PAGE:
When launching its latest winter tire offering, the ExtremeWinterContact, Continental Tire North America opted for the snowy, wide-open spaces of Big Sky, Mont. The tiremaker invited select media and dealers from the U.S. and Canada to attend the mid-February launch, complete with a ride-and-drive at nearby Yellowstone Airport.
The new ExtremeWinterContact, designed to deliver confident performance in winter weather conditions, is part of a new family of performance tires dedicated to North America that includes the ExtremeContact DW and the ExtremeContact DWS.
The ExtremeWinterContact is engineered with an advanced tread compound and structured siping that CTNA said dramatically improves ice and snow traction. The tire also delivers improvements in wet performance, fuel efficiency, extended wear and ride comfort, as well as considerable improvements in dry performance, CTNA said.
In addition to testing the Extreme-WinterContact for performance capabilities on ice and snow, the tires were pitted against all-season tires both Conti’s and a few competitors’ in order to demonstrate the traction and handling that winter tires offer above and beyond their all-season counterparts. That aspect is part of CTNA’s ongoing “Winter Tire Belt” initiative, which urges consumers to “Make the 45⊄š Shift” to winter tires if they live in colder climates. The program includes unique POS materials and an outdoor display for tire dealerships that features two rubber tread discs one made of a summer compund and one made of a winter tire compound for consumers to feel the difference.
“We’re at the forefront of educating consumers on the importance of using winter tires,” said CTNA CEO Matthias Schoenberg. “It would be fantastic to make an industry-wide issue out of that and it would be great if other manufacturers would join us, but we’re going to continue to stress how much winter tires improve performance in cold weather in dry, icy or wet conditions.”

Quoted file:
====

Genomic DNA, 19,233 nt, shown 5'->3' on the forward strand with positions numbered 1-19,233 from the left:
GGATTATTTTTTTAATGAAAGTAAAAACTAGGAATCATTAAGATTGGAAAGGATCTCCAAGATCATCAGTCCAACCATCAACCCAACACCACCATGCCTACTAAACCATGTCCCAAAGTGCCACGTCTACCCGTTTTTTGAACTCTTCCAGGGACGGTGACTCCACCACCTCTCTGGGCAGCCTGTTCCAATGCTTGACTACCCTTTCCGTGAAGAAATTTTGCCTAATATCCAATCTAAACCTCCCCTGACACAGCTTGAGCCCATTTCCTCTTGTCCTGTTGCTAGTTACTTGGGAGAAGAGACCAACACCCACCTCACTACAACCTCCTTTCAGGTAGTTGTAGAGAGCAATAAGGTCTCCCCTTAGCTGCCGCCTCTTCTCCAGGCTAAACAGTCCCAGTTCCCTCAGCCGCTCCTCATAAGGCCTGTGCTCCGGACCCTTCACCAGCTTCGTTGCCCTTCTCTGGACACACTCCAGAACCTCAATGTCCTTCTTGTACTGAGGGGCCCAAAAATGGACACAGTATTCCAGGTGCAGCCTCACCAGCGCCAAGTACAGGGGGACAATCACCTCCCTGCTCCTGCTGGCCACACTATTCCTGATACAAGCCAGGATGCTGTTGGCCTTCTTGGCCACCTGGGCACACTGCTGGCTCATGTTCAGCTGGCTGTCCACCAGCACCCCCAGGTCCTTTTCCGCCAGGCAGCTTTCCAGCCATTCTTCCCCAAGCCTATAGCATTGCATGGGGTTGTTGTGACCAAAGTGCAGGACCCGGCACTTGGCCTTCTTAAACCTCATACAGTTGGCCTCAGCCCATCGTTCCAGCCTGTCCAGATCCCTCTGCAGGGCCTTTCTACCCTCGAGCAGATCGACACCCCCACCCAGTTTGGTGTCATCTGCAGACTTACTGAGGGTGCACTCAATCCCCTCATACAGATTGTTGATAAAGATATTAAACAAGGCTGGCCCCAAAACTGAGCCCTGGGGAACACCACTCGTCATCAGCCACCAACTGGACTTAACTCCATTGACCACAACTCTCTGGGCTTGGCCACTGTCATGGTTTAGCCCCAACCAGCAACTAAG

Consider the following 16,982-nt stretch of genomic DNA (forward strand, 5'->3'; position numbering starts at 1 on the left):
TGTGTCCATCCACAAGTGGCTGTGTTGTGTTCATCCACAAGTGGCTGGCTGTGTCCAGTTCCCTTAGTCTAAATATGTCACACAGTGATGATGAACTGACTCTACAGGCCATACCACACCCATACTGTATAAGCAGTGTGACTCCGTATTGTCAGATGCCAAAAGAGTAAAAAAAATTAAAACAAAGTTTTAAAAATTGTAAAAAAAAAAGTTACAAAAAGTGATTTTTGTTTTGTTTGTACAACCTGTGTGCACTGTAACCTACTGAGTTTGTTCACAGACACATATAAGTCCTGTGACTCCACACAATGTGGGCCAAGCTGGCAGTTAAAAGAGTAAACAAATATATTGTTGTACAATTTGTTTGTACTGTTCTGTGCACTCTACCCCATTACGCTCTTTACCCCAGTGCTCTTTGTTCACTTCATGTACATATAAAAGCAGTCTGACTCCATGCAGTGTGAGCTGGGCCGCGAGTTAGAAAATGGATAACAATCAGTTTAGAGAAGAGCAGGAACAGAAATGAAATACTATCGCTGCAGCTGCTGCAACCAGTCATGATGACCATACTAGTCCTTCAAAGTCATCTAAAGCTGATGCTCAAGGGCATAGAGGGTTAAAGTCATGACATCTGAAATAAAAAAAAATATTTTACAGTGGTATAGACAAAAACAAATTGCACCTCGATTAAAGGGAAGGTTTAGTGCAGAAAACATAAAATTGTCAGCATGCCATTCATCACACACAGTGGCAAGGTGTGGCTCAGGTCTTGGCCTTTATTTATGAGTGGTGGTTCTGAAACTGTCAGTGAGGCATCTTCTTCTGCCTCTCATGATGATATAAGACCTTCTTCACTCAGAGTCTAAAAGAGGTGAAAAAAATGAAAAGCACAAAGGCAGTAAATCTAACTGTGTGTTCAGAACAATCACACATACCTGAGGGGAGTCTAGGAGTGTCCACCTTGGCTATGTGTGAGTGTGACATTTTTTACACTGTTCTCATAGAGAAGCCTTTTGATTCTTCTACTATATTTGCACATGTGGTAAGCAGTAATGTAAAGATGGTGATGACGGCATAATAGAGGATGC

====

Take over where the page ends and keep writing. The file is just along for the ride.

The ExtremeWinterContact will be available for the 2009/2010 winter season with a 52-size lineup ranging from 13- to 17-inch wheel diameters. For the first time ever, CTNA is including light truck sizes in a winter tire line, as well. The tire comes with a 30-day customer satisfaction ride guarantee, a manufacturer’s workmanship limited warranty for 72 months with free replacement up to 12 months and road hazard coverage for 12 months, CTNA said.
Winter Market Heating Up
In addition to plenty of time on the track, CTNA also offered those in attendance a detailed look at its achievements and goals for future growth in the North American winter tire market.
In 2008, the winter tire market made up 2.3% of the U.S. tire market, with 5 million units sold, and 34% of the Canadian tire market, with 8.3 million units sold. That marks a 31% increase in winter tire marketshare in the U.S. since 2006, and a 45% increase in Canada during the same time period, according to Andreas Gerstenberger, executive vice president for performance and light truck replacement sales and marketing.
Individual growth for CTNA in the winter tire market since 2006 showed an increase of 24% in the U.S. and 63% in Canada, he said.
Much of that increase can be attributed to the large number of new SKUs CTNA has introduced into the replacement tire market in recent years. “In 2006, we committed to introducing 500 replacement SKUs (both new lines and added sizes in existing lines) to our portfolio over the next three years in order to reach 80% market coverage for each targeted market segment,” Gerstenberger said. “By the end of 2009, we will have introduced 734 new products, with 261 coming in 2009, our biggest launch year ever.”
Those new lines and sizes combined to give CTNA a successful 2008, despite hard hits in demand felt across the industry. CTNA’s total unit sales were up 15% compared to 2007, and winter tire sales were up 46% in that same period, he noted.
In 2009, CTNA boasts a product lineup in which more than 60% of tires sold will be younger than three years, an industry-leading accomplishment, according to Gerstenberger.
From a production and logistics standpoint, CTNA aims to minimize its dependency on European supply by shifting production to its plants in North America. For the first time, winter tires including the ExtremeWinterContact will be produced in CTNA’s Mt. Vernon, Ill., plant, resulting in decreased shipping and currency exchange costs in addition to providing improved fill rates, Schoenberg said.